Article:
The United States stands ready to take significant steps toward a future filled with electric vehicles (EVs). While EVs won't flood American streets tomorrow, a new report published by the Department of Energy provides some details about how the U.S. can "achieve net-zero emissions, economy-wide, by no later than 2050." Part of that stated goal requires increased domestic production of electric vehicle batteries.
That's from the executive summary of the "National Blueprint for Lithium Batteries: 2021–2030," which details five main goals that should give the U.S. some security when it comes to obtaining the raw materials needed to build electric vehicles, produce them in the U.S., and then recycle or reuse the materials when an EV has reached the end of its service.
To increase lithium-based battery production in the U.S., the DOE isn't just looking for ways to source large amounts of scarce materials like cobalt and nickel out of the ground. While that is part of the plan, the DOE also believes that a "stronger, more secure and resilient supply chain" will result from finding battery technologies that don't need those components in the first place. However, until that happens, the U.S. needs to find ways to sustainably mine these materials and process them domestically, the DOE said in its report.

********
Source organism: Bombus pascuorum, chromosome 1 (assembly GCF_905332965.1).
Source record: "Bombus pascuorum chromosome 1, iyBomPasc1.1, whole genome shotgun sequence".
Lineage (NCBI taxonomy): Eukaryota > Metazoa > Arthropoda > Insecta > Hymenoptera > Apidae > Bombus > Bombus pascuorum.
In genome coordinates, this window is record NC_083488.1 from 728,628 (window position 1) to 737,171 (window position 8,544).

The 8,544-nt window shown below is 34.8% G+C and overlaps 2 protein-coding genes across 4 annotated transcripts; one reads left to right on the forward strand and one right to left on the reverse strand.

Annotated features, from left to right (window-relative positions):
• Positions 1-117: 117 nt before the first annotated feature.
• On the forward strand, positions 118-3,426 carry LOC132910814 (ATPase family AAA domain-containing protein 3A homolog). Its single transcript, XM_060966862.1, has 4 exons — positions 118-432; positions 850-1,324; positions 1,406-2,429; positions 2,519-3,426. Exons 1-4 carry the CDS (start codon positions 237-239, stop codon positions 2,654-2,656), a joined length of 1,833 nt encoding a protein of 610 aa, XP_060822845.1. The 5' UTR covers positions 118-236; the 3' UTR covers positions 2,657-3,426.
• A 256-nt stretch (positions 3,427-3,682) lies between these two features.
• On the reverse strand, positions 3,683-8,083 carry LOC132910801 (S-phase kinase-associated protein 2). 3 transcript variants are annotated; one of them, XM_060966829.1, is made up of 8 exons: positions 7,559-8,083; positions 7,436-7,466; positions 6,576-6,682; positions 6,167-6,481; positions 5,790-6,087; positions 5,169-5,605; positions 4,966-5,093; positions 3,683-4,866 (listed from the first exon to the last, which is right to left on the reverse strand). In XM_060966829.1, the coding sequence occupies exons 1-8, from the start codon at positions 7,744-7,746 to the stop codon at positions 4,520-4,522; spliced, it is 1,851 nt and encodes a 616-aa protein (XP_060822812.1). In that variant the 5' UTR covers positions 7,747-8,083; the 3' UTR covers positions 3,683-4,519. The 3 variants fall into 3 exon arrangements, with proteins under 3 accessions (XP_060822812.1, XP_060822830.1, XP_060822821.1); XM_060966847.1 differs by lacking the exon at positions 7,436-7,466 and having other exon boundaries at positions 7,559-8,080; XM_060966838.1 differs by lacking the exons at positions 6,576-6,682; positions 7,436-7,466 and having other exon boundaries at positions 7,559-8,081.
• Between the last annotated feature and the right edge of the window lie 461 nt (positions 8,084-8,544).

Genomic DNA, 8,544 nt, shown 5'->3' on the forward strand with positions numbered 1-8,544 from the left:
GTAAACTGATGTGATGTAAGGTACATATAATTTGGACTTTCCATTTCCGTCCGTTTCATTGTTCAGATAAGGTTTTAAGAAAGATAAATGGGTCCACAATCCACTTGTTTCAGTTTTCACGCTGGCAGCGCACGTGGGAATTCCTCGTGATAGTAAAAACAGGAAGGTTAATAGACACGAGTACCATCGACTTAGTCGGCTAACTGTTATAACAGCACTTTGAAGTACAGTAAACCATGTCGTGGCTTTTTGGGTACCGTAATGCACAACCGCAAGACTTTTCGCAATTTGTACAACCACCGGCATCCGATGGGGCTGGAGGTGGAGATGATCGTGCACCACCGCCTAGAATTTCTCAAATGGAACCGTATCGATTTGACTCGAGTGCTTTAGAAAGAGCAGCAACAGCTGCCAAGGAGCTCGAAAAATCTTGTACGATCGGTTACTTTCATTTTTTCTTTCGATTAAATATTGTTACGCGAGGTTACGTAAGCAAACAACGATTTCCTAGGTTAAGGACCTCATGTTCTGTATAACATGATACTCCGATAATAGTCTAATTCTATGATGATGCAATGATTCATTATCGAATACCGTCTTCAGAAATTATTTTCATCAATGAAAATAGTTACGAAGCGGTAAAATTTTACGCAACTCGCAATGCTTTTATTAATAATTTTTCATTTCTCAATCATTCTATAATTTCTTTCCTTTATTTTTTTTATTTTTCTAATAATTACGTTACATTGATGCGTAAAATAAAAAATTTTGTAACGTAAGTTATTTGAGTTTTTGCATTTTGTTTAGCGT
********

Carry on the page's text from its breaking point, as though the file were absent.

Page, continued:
One option for how to acquire the materials in a "greener" way is to recycle lithium batteries. This process is costly and challenging today, the DOE admits. Still, the agency is confident that "new methods will be developed for successfully collecting, sorting, transporting, and processing recycled lithium-ion battery materials, with a focus on reducing costs."
The DOE wants to support more than just the raw materials aspect of lithium battery production. One of the DOE's goals relates to maintaining and advancing U.S. battery tech leadership through more support for research and development and related STEM (Science, Technology, Engineering, and Math) education programs.
The DOE's plan shows how the federal government is standing behind the auto industry's shift to EVs, and it's a necessary time to hear that message. A new report published by Third Way that discusses domestic plug-in vehicle production notes that there are 50 automotive assembly plants in the U.S., and 24 of them "currently produce or will produce an EV between now and 2025."
They range from the all-electric production facilities operated today by companies like Tesla and Nissan to the plants that will soon produce EVs or build EVs exclusively alongside plug-in hybrids or other models. Two examples are GM's upcoming Factory Zero in Michigan and Volvo's South Carolina facility, which will begin producing EV batteries and the XC90 all-electric SUV in 2022, respectively.